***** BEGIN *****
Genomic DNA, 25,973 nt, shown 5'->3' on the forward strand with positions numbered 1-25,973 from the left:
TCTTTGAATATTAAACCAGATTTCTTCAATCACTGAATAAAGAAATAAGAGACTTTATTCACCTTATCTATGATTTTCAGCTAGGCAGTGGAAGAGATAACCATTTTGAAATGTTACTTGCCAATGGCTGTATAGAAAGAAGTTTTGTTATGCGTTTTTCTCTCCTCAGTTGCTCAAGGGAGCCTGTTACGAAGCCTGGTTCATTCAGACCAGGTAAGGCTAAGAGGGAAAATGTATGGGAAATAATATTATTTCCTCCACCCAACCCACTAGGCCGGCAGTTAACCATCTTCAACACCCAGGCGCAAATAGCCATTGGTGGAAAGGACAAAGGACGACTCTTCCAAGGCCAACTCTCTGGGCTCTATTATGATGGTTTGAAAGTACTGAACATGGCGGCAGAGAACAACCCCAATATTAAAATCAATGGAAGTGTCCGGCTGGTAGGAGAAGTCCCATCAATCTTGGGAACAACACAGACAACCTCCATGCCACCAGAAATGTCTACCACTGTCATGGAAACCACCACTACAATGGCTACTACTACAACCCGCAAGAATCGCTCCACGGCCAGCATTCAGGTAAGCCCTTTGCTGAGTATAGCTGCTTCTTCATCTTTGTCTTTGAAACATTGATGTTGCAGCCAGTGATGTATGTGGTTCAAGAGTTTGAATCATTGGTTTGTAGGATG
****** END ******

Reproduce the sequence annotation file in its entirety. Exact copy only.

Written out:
Genomic DNA, 25,973 nt, shown 5'->3' on the forward strand with positions numbered 1-25,973 from the left:
TCTTTGAATATTAAACCAGATTTCTTCAATCACTGAATAAAGAAATAAGAGACTTTATTCACCTTATCTATGATTTTCAGCTAGGCAGTGGAAGAGATAACCATTTTGAAATGTTACTTGCCAATGGCTGTATAGAAAGAAGTTTTGTTATGCGTTTTTCTCTCCTCAGTTGCTCAAGGGAGCCTGTTACGAAGCCTGGTTCATTCAGACCAGGTAAGGCTAAGAGGGAAAATGTATGGGAAATAATATTATTTCCTCCACCCAACCCACTAGGCCGGCAGTTAACCATCTTCAACACCCAGGCGCAAATAGCCATTGGTGGAAAGGACAAAGGACGACTCTTCCAAGGCCAACTCTCTGGGCTCTATTATGATGGTTTGAAAGTACTGAACATGGCGGCAGAGAACAACCCCAATATTAAAATCAATGGAAGTGTCCGGCTGGTAGGAGAAGTCCCATCAATCTTGGGAACAACACAGACAACCTCCATGCCACCAGAAATGTCTACCACTGTCATGGAAACCACCACTACAATGGCTACTACTACAACCCGCAAGAATCGCTCCACGGCCAGCATTCAGGTAAGCCCTTTGCTGAGTATAGCTGCTTCTTCATCTTTGTCTTTGAAACATTGATGTTGCAGCCAGTGATGTATGTGGTTCAAGAGTTTGAATCATTGGTTTGTAGGATG